The special stuff costs up to 20-40 cents more per gallon than regular gasoline, even though it doesn't do anything to improve the performance of most cars. With regular gas averaging about $2.72 a gallon, that translates to a 15% premium.
"It's like feeding your dog more expensive food and expecting it to jump higher," says Gabriel Shenhar, senior auto test engineer at Consumer Reports.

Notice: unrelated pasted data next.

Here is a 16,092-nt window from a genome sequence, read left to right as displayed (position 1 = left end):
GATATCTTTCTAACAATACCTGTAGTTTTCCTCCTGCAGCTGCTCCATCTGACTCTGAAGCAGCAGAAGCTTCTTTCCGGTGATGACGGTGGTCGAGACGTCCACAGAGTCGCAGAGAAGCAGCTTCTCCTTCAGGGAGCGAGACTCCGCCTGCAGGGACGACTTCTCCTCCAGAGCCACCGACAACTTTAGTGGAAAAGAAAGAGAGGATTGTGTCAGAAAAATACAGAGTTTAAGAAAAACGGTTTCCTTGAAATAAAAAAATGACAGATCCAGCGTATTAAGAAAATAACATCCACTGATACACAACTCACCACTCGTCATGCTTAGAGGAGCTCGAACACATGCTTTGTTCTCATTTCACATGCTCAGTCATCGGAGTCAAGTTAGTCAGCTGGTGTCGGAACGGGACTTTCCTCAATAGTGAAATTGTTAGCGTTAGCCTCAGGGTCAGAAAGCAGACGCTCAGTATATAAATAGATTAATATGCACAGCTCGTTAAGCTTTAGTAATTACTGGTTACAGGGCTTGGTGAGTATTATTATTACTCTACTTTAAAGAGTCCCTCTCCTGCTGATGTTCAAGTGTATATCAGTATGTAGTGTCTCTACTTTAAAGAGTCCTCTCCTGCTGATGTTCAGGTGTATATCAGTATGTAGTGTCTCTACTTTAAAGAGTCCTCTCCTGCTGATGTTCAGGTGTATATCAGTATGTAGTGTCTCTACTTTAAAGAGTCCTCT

When Shenhar tests cars, he doesn't put much stock in the manufacturer's "recommendations for optimal performance" -- instead, he uses the fuel grade that's explicitly required. You can find the requirement printed on the inside flap of your car's gas tank.
The bottom line: Read your owner's manual. While some high-performance or luxury cars may need super gas, your average Celica doesn't.
NEXT: Hotel mini-bars - 1,300% markup